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Norman Ornstein        

Bestselling Author, Political Analyst & Resident Scholar at the American Enterprise Institute

Norman Ornstein is a long-time observer of Congress and politics. He pens a weekly column for Roll Call called "Congress Inside Out" and is an election eve analyst for CBS News. He served as co-director of the AEI-Brookings Election Reform Project and participates in AEI's Election Watch series. He also served as a senior counselor to the Continuity of Government Commission, working to ensure that our institutions of government can be maintained in the event of a terrorist attack on Washington; his efforts in this area were recounted in a profile of him in the June 2003 Atlantic Monthly. Ornstein led a working group of scholars and practitioners that helped shape the McCain-Feingold Law, which reformed the campaign financing system.

His many books include The Permanent Campaign and Its Future; The Broken Branch: How Congress Is Failing America and How to Get It Back on Track, which was co-written with Thomas E. Mann and named one of the best books of 2006 by The Washington Post and dubbed "a classic" by The Economist; and most recently, the New York Times bestseller It's Even Worse Than It Looks: How the American Constitutional System Collided with the New Politics of Extremism, also co-written with Tom Mann.

He has also written for The New York Times, The Washington Post, The Wall Street Journal, Foreign Affairs, and other major publications, and regularly appears on such television programs as The NewsHour with Jim Lehrer, Nightline, and Charlie Rose.

Through a combination of scholarship, hard journalism, and practical down-to-earth understanding of human nature, he shares his insights on the Washington political scene, major elections, and such hot issues as campaign finance reform, economic policy, and healthcare.

Ornstein also dabbles in comedy. He began working with Al Franken in 1992 when he served as Comedy Central's pollster and commentator covering the party conventions and the election for "Indecision '92." He has also done comedy with satirist Mark Russell.

Ornstein co-directed a multi-year effort called the Transition to Governing Project to create a better climate for governing in the era of the permanent campaign and is currently co-directing a project on election reform. He is a member of the Board of Directors of the Public Broadcasting Service (PBS), the Campaign Legal Center, and the Board of Trustees of the US Capitol Historical Society and he was also elected as a Fellow of the American Academy of Arts and Sciences in 2004.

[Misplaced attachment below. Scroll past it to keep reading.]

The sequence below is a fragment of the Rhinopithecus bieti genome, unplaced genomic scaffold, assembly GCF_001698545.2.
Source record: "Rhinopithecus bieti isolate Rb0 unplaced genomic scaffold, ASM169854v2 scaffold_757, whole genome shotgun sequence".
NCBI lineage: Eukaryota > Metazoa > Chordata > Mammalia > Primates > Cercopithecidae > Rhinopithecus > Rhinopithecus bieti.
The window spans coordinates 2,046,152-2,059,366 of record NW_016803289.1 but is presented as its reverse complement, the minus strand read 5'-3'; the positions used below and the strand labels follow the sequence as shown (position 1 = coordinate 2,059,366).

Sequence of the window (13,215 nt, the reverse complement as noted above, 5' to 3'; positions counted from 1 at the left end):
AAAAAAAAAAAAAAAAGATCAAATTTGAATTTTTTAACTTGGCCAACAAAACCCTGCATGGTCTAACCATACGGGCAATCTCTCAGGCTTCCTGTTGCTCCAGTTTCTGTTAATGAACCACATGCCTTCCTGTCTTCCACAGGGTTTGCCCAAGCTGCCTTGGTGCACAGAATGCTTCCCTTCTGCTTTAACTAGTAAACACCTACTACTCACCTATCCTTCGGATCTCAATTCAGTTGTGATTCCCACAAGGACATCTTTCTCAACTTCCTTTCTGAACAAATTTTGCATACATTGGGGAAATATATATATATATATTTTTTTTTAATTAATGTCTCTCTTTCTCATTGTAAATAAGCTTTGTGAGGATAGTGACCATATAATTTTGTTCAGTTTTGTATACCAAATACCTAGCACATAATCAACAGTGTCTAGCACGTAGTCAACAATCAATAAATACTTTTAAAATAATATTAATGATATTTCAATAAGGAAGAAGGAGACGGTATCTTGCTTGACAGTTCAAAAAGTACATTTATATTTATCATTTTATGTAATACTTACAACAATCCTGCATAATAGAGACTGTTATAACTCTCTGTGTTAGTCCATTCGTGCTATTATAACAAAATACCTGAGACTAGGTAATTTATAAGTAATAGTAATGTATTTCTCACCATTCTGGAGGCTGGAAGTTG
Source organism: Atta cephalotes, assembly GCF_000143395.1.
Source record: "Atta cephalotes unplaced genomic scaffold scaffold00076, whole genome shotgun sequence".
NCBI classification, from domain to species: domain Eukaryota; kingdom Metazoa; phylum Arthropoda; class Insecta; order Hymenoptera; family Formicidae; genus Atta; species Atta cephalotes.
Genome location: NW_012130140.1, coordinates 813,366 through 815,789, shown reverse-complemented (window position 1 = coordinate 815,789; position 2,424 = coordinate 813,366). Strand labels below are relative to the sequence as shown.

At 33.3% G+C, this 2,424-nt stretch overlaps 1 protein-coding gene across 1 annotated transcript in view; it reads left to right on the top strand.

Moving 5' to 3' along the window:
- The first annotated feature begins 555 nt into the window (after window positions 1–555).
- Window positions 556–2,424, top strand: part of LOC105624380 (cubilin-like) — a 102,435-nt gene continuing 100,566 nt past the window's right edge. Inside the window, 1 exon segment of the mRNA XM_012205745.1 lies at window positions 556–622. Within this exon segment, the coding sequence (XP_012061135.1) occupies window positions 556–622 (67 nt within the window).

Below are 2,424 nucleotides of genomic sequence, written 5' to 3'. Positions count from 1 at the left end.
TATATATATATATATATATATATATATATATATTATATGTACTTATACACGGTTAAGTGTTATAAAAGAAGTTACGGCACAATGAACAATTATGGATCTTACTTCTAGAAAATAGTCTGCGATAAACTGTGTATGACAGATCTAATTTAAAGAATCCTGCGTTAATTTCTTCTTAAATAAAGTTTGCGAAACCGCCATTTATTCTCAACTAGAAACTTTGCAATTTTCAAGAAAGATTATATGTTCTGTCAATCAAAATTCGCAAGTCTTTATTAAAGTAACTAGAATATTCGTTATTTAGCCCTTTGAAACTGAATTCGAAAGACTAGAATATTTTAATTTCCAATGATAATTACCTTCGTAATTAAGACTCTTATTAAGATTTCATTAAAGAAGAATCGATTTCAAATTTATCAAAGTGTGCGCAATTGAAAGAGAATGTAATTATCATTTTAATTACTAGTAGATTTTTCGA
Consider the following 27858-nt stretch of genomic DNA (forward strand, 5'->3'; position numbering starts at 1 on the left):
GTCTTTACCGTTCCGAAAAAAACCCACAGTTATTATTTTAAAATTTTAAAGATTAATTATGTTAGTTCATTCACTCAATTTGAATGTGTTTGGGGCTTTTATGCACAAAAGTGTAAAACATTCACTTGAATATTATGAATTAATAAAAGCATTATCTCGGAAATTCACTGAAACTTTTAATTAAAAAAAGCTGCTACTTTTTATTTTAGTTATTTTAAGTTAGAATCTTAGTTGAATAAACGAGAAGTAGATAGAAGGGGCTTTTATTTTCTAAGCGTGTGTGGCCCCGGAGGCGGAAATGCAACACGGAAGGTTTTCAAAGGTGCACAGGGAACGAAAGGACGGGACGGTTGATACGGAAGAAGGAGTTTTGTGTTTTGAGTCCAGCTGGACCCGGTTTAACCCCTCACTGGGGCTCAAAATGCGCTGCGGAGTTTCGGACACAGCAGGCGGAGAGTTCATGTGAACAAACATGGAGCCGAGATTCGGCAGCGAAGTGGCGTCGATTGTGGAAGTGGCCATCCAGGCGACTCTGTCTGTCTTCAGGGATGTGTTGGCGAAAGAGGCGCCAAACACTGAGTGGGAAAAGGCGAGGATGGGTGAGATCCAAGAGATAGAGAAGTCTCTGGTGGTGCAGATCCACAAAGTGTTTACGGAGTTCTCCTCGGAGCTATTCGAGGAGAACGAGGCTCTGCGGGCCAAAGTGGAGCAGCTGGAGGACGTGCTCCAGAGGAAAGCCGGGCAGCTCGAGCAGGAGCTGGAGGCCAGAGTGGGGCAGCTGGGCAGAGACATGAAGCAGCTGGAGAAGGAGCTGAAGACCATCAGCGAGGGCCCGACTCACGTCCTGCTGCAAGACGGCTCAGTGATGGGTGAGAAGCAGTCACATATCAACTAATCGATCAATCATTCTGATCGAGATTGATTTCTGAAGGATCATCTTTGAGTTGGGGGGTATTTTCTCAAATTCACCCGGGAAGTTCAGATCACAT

Speech Topics

The Institution of Compromise: Why Hyper-partisanship is No Laughing Matter

With a political climate that reveals an unprecedented level of hyper-partisanship and an extreme unwillingness to compromise, longtime political pundit and commentator, Norman Ornstein outlines how the U.S. is on the brink of institutional collapse and doubled-over in deadlock. As chronicled in his recent book, Its Even Worse Than It Looks: How the American Constitutional System Collided With the New Politics of Extremism (2012), Ornstein identifies the two primary causes behind this pernicious state of affairs. At the lead is the issue of party mismatch and a governing system that makes it difficult for majorities to act. In close second is the issue of party culpability and asymmetric polarization. With a unique sense of humor, extraordinary eye for detail and over 30 years in the field, Ornstein discusses specifically what each of these issues entails and their possible solutions.

  • The American Political Landscape
  • The Direction of the Obama Administration in Politics and Policy
  • The Politics of Health Care Reform
  • Politics and Economic Policy
  • What's So Funny About Washington (Half Humorous, Half Serious Talk)

It’s Even Worse Than It Looks: Political Polarization in Washington

Nonpartisan congressional scholar Norm Ornstein discusses the hyperpartisanship that has seeped into every part of our political process. With Congress deadlocked and our two main political parties abandoning the idea of compromise, our political system is at a standstill. Ornstein identifies the two overriding problems in our institutions – the parliamentary shape our system has taken and the vehemently adversarial parties than have become ideologically extreme. With nothing happening simply for the good of the country, both sides would rather block bills they once supported than let the other Party have a “win.” While Ornstein states that there is no panacea, he does offer useful reform ideas, endorsing solutions like greater public participation, an institutional restructuring of the House and Senate, and a focus on fixing the true causes of the dysfunction rather than a rinse-and-repeat cycle of “throwing the bums out.”

Other Topics

Politics and Washington, The Bush White House, The Elections Ahead, The Politics of Health Policy, Politics and Economic Policy, Politics and Foreign Policy

What's So Funny About Washington

Understanding the Upcoming Election


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American Enterprise Institute scholar Norm Ornstein pointed to the flawed news judgment of political editors and cable news producers when it comes to election  ...

Memo to GOP: Forget your obstructionist policies. They backfired ...

Norman J. Ornstein is a resident scholar at the American Enterprise Institute and the author, with Thomas E. Mann, of “It's Even Worse Than It Looks: How the ...

Why Congress Needs to Fix America's Broken Mental-Health System

Norm Ornstein is a contributing writer for The Atlantic, a contributing editor and columnist for National Journal, and a resident scholar at the American Enterprise  ...

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